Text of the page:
A bold, mesmerizing novel about the woman known as "Typhoid Mary", the first known healthy carrier of typhoid fever in the early 20th century - by an award-winning writer chosen as one of "5 Under 35" by the National Book Foundation.
Mary Mallon was a courageous, headstrong Irish immigrant woman who bravely came to America alone, fought hard to climb up from the lowest rung of the domestic service ladder, and discovered in herself an uncanny, and coveted, talent for cooking. Working in the kitchens of the upper class, she left a trail of disease in her wake, until one enterprising and ruthless "medical engineer" proposed the inconceivable notion of the "asymptomatic carrier" - and from then on Mary Mallon was a hunted woman.
In order to keep New York's citizens safe from Mallon, the Department of Health sent her to North Brother Island where she was kept in isolation from 1907-1910. She was released under the condition that she never work as a cook again. Yet for Mary - spoiled by her status and income and genuinely passionate about cooking - most domestic and factory jobs were heinous. She defied the edict.
Bringing early 20th-century New York alive - the neighborhoods, the bars, the park being carved out of upper Manhattan, the emerging skyscrapers, the boat traffic - Fever is as fiercely compelling asTyphoid Mary herself, an ambitious retelling of a forgotten life. In the hands of Mary Beth Keane, Mary Mallon becomes an extraordinarily dramatic, vexing, sympathetic, uncompromising, and unforgettable character.
©2013 Mary Beth Keane (P)2013 Simon & Schuster Audio
Mary Mallon, a young, fiesty Irish immigrant, has been historically labeled as "Typhoid Mary" for over a century. Tied to multiple outbreaks of typhoid fever in families and facilities where she was employed as cook, she was eventually tracked down, and held in semi isolation for many years of her life.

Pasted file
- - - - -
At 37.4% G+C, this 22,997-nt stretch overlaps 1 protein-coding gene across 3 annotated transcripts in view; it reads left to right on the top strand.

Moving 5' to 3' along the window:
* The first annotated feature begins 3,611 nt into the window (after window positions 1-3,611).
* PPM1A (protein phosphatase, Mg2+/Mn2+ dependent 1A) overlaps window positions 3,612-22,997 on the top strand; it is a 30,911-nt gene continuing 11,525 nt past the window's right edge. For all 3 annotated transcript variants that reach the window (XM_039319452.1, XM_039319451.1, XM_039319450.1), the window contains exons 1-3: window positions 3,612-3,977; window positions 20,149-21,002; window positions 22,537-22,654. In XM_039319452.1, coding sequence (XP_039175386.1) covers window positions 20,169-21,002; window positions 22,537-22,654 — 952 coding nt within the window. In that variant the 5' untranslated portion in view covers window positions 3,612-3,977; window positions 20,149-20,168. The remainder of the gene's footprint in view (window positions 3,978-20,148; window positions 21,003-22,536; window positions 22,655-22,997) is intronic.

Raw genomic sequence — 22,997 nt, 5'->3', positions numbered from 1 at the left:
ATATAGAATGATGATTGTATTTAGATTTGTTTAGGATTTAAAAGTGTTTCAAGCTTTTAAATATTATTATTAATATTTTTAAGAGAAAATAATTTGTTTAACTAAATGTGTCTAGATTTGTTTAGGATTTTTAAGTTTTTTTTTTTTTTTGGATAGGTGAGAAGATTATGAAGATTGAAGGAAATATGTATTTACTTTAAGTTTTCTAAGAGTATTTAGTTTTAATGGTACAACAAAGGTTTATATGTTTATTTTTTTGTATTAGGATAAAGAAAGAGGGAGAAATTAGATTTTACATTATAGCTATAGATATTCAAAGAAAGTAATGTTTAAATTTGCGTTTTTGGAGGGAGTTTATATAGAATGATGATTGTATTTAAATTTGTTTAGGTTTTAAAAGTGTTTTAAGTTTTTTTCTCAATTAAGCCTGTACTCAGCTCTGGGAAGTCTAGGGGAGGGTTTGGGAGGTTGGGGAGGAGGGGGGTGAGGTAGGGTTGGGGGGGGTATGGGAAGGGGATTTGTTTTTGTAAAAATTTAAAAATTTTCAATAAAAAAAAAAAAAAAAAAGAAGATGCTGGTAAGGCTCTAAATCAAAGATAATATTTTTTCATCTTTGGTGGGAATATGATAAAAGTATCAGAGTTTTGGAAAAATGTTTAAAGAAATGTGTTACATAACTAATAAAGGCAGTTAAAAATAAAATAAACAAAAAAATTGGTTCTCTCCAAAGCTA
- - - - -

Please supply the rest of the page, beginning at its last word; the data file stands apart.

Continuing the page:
The charm of this book is the fictionalization and glimpse into New York City at the turn of the 20th century. The medical climate is primitive by today's standards, but understandable and well portrayed. The plight of the residents of the ethnic neighborhoods generates a deeper understanding of the era.
The author weaves a wonderful mix of history and fiction, bringing characters to life as they share the challenges of their lives, their poverty, and their connections.
Well worth the read....
Reading is the way I stay connected to the past, stimulating my imagination and curiosity; reminding me to keep history alive!
I would recommend this book only to someone who is interested in hearing a story about Typhoid Mary, but if that person wanted a stellar performance, I'd tell them to forget it.....because the narrator left quite a bit to be desired. She talked too fast, tried to sound like she had an Irish brogue, lacked emotion about 90% of the story, and made me think I was listening to a teenager who spoke like they were reading aloud, but did not FEEL the characters.....The story is fantastic, but I'd read it again before I'd listen to this narrator again. She was terrible!
Mary was my favorite character. I loved learning about what she went through to even get to America, and what she was accused of, and the discriminatory way she was treated. Talk about violation of someone's civil liberties!! Poor Mary was treated like a 3rd class citizen. If only this happened about 30 years later, after antibiotics were starting to be developed. I did feel Mary's pain and how hard she tried to keep herself strong. I admired her spirit and cannot blame her for one minute for going back to cooking, since it was never proven that SHE herself was then"cause" of those people's deaths from typhoid. What a tragic waste of a human being's life.....and the Department of Health owed her a huge apology. I hope no one ever forgets the sacrifice Mary made for science and the human condition!!
Having a person who didn't talk so fast, didn't fake an Irish accent, someone who put more emotion into the reading, and didn't just READ the story....If it weren't for the fact that I wanted to know more about the story behind Typhoid in the early 1900's , I would've asked for my money back on this one because of the terrible narration. She reminded me of how California teenagers used to enunciate their words back when "Valley Girl" talk was popular , I.e. "Oh my GOD!" Not the right person to read this story.